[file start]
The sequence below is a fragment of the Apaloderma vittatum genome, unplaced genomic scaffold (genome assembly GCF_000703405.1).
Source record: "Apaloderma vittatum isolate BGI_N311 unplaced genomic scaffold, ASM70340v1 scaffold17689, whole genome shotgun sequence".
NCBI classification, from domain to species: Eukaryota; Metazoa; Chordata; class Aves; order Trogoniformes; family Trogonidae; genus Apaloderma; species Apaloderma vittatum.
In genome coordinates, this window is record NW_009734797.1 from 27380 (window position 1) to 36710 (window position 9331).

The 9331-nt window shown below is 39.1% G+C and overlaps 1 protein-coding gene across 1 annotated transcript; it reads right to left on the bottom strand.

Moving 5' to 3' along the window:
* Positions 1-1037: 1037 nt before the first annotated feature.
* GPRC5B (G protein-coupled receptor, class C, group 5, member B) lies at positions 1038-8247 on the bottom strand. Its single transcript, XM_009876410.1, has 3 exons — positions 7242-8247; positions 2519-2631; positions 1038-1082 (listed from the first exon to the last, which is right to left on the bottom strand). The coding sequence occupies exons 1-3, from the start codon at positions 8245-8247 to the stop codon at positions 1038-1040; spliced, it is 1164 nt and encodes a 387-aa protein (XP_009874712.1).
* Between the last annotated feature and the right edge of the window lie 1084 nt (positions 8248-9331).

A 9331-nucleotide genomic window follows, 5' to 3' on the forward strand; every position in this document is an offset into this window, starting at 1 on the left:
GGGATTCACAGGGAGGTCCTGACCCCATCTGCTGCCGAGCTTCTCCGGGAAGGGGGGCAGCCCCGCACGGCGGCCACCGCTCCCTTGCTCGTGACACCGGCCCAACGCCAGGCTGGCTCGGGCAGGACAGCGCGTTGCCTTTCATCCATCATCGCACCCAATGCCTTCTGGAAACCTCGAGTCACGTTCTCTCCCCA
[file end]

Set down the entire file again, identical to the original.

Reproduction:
The sequence below is a fragment of the Apaloderma vittatum genome, unplaced genomic scaffold (genome assembly GCF_000703405.1).
Source record: "Apaloderma vittatum isolate BGI_N311 unplaced genomic scaffold, ASM70340v1 scaffold17689, whole genome shotgun sequence".
NCBI classification, from domain to species: Eukaryota; Metazoa; Chordata; class Aves; order Trogoniformes; family Trogonidae; genus Apaloderma; species Apaloderma vittatum.
In genome coordinates, this window is record NW_009734797.1 from 27380 (window position 1) to 36710 (window position 9331).

The 9331-nt window shown below is 39.1% G+C and overlaps 1 protein-coding gene across 1 annotated transcript; it reads right to left on the bottom strand.

Moving 5' to 3' along the window:
* Positions 1-1037: 1037 nt before the first annotated feature.
* GPRC5B (G protein-coupled receptor, class C, group 5, member B) lies at positions 1038-8247 on the bottom strand. Its single transcript, XM_009876410.1, has 3 exons — positions 7242-8247; positions 2519-2631; positions 1038-1082 (listed from the first exon to the last, which is right to left on the bottom strand). The coding sequence occupies exons 1-3, from the start codon at positions 8245-8247 to the stop codon at positions 1038-1040; spliced, it is 1164 nt and encodes a 387-aa protein (XP_009874712.1).
* Between the last annotated feature and the right edge of the window lie 1084 nt (positions 8248-9331).

A 9331-nucleotide genomic window follows, 5' to 3' on the forward strand; every position in this document is an offset into this window, starting at 1 on the left:
GGGATTCACAGGGAGGTCCTGACCCCATCTGCTGCCGAGCTTCTCCGGGAAGGGGGGCAGCCCCGCACGGCGGCCACCGCTCCCTTGCTCGTGACACCGGCCCAACGCCAGGCTGGCTCGGGCAGGACAGCGCGTTGCCTTTCATCCATCATCGCACCCAATGCCTTCTGGAAACCTCGAGTCACGTTCTCTCCCCA